New £50 note ‘should feature someone from minority background’
A new £50 note should feature someone from a more diverse background, an MP has said, amid fears of a disproportionate number of “historic white men” on banknotes.
Tory MP Helen Grant (Maidstone and The Weald) said it is “disappointing and very surprising” that the Bank of England has so far “failed to recognise the ethnic diversity of our population on our national currency”.
She said 14% of the UK’s population are from a black, Asian, or minority-ethnic background, and that the national currency should do a better job of reflecting that diversity.
Speaking in the House of Commons, she said all but three of the notable individuals featured on banknotes had been “historic white men” and that there had so far been no-one from a minority background.
She added that choosing who to portray on a new £50 note is a “wonderful opportunity” to send a message about modern Britain.
Mrs Grant said the UK’s diverse communities had made a “seismic contribution” to the country, citing Mary Seacole, a British-Jamaican nurse who tended soldiers during the Crimean War alongside Florence Nightingale, as an example.
She also referenced war hero Noor Inayat Khan, Suffragette Sophia Duleep Singh, and Sir Charles Kao, who pioneered the use of fibre-optic communications, as deserving candidates to be included on a banknote.
Mrs Grant said: “I believe the Governor of the Bank of England now has a unique opportunity to address an archaic stereotype, one that completely undermines the credible efforts towards diversity and inclusion that are indeed taking place at the Old Lady of Threadneedle Street.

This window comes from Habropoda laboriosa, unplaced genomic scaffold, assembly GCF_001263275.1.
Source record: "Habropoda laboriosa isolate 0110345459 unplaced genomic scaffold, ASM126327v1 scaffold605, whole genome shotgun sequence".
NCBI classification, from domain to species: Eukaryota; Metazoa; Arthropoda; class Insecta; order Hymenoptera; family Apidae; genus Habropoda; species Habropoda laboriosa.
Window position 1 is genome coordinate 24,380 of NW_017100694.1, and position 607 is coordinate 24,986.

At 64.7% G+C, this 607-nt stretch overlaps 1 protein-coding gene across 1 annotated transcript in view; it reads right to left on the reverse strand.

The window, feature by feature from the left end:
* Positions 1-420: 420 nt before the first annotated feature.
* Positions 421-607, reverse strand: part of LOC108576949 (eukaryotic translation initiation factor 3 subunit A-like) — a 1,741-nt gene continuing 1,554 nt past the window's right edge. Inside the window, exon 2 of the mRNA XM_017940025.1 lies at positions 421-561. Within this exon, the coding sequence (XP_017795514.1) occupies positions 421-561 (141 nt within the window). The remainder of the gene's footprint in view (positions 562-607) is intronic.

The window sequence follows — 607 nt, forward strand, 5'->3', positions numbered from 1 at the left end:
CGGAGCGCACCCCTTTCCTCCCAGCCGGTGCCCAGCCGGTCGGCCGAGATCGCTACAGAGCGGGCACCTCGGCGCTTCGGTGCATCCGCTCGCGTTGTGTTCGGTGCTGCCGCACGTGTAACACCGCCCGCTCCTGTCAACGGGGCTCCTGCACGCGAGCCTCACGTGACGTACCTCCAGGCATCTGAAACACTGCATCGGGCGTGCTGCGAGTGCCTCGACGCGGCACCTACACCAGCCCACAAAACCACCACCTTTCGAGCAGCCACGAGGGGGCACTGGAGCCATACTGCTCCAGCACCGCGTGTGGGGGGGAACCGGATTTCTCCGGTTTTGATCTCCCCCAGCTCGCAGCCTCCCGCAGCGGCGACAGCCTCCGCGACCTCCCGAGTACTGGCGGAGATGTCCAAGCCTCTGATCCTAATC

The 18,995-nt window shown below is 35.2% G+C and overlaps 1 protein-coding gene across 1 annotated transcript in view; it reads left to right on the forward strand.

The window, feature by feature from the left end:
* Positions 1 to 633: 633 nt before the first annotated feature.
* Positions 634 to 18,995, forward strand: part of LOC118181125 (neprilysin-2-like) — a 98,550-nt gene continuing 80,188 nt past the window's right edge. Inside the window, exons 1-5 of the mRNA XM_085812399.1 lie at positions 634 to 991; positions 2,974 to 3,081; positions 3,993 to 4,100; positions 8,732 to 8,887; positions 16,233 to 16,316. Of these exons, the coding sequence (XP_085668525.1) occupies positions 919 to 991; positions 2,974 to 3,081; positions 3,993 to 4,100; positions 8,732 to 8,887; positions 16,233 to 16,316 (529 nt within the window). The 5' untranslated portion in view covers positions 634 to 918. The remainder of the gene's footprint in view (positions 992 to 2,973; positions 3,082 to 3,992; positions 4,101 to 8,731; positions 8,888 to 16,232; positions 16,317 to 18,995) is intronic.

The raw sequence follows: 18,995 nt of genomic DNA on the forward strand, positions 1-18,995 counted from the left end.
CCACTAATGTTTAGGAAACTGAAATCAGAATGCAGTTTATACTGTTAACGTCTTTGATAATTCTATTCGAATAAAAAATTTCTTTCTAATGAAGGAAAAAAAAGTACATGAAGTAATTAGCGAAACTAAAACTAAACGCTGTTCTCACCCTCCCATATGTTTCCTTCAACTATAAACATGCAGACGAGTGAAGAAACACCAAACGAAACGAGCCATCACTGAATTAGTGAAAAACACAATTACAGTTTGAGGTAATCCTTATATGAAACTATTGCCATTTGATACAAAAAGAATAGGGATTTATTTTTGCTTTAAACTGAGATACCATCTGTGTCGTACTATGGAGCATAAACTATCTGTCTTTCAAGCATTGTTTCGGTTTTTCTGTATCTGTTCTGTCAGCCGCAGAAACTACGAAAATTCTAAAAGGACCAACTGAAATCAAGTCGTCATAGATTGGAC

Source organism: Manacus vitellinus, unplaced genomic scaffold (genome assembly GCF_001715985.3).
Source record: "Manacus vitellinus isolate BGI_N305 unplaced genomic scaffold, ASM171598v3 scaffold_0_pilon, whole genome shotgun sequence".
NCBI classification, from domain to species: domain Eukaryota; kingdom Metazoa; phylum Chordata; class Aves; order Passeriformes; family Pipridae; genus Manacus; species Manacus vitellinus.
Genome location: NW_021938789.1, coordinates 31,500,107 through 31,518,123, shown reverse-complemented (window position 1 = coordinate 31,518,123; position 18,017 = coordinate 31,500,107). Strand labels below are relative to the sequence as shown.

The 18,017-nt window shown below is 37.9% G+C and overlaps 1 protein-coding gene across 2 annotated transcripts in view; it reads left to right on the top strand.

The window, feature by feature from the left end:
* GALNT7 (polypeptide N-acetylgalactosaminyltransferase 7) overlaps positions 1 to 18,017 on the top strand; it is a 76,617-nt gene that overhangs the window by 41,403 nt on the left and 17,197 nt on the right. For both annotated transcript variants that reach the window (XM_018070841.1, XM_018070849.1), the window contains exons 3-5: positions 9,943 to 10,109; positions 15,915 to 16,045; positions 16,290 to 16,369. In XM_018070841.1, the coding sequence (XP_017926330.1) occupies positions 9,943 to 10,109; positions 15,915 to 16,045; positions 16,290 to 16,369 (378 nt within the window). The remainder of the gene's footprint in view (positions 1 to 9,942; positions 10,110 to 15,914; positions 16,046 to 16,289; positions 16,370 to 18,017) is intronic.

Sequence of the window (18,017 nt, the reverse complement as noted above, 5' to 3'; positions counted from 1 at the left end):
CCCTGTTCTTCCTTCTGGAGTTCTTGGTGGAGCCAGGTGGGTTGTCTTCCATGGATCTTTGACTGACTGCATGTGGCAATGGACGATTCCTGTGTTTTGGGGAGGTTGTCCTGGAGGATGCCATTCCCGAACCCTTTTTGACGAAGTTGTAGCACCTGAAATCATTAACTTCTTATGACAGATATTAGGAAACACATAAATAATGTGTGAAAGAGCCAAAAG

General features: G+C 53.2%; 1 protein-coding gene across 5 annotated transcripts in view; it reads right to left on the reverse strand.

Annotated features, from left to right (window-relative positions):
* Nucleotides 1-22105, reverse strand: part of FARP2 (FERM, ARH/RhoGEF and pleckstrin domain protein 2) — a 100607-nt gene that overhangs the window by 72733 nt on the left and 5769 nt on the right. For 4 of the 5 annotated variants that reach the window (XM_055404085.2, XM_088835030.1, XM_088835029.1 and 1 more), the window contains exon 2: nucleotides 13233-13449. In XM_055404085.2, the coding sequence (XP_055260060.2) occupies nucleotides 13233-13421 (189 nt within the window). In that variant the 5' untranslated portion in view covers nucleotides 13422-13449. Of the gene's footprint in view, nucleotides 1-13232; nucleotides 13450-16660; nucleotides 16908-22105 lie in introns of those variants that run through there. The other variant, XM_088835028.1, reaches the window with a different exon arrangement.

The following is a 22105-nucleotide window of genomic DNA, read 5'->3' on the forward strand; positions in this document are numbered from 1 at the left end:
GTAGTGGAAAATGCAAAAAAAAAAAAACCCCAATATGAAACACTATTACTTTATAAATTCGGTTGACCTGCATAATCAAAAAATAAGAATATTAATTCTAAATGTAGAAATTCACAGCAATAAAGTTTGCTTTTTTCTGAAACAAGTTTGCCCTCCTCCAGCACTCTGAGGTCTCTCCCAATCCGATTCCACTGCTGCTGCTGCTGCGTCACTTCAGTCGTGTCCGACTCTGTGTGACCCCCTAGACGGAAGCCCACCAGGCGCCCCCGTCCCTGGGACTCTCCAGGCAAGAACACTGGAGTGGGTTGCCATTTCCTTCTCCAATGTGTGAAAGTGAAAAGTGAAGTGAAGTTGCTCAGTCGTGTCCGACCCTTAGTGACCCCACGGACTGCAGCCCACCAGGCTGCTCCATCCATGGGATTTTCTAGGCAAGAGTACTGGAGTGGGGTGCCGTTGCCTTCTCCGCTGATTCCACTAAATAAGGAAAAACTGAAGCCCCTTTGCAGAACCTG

“The 2011 UK census showed that 14% of the UK population were from a black, Asian, or minority-ethnic background. And like everywhere else around the globe and around the UK, the population will become even more diverse in the coming decades.”
She said people and communities “need to see their stake in Britain’s past, present and future is universally recognised”.
Mrs Grant added that including “a person of diversity on our banknotes” would be a “fundamental shift from a national stereotype”.
“Such positive action would underline the pride we have in this country’s great multi-culture. It would also help to defeat the despicable influence of hatred and division that seek to destroy our libertarian way of life.”
The Banknote Diversity Bill will be brought back for a second reading on April 5.